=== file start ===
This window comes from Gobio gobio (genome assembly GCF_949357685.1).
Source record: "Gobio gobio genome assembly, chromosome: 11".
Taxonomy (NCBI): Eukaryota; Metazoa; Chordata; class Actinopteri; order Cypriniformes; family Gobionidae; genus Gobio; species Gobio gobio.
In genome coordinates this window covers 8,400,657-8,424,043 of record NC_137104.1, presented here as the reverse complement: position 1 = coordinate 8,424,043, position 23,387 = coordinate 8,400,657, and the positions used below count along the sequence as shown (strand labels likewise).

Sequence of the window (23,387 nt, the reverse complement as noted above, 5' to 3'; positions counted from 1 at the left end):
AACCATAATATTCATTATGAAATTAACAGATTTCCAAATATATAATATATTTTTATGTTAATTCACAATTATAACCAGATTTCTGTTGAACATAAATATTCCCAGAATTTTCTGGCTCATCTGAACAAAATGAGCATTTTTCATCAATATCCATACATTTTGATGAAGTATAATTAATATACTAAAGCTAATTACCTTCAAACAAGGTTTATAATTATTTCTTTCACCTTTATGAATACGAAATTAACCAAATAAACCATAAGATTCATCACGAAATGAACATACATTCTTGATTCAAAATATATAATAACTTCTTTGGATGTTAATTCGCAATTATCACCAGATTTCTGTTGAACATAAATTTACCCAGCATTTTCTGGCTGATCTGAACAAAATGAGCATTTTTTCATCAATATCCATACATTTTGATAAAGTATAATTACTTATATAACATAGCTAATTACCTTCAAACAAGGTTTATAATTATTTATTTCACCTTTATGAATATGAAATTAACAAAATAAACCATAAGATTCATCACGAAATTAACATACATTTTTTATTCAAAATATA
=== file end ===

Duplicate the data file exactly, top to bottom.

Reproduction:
This window comes from Gobio gobio (genome assembly GCF_949357685.1).
Source record: "Gobio gobio genome assembly, chromosome: 11".
Taxonomy (NCBI): Eukaryota; Metazoa; Chordata; class Actinopteri; order Cypriniformes; family Gobionidae; genus Gobio; species Gobio gobio.
In genome coordinates this window covers 8,400,657-8,424,043 of record NC_137104.1, presented here as the reverse complement: position 1 = coordinate 8,424,043, position 23,387 = coordinate 8,400,657, and the positions used below count along the sequence as shown (strand labels likewise).

Sequence of the window (23,387 nt, the reverse complement as noted above, 5' to 3'; positions counted from 1 at the left end):
AACCATAATATTCATTATGAAATTAACAGATTTCCAAATATATAATATATTTTTATGTTAATTCACAATTATAACCAGATTTCTGTTGAACATAAATATTCCCAGAATTTTCTGGCTCATCTGAACAAAATGAGCATTTTTCATCAATATCCATACATTTTGATGAAGTATAATTAATATACTAAAGCTAATTACCTTCAAACAAGGTTTATAATTATTTCTTTCACCTTTATGAATACGAAATTAACCAAATAAACCATAAGATTCATCACGAAATGAACATACATTCTTGATTCAAAATATATAATAACTTCTTTGGATGTTAATTCGCAATTATCACCAGATTTCTGTTGAACATAAATTTACCCAGCATTTTCTGGCTGATCTGAACAAAATGAGCATTTTTTCATCAATATCCATACATTTTGATAAAGTATAATTACTTATATAACATAGCTAATTACCTTCAAACAAGGTTTATAATTATTTATTTCACCTTTATGAATATGAAATTAACAAAATAAACCATAAGATTCATCACGAAATTAACATACATTTTTTATTCAAAATATA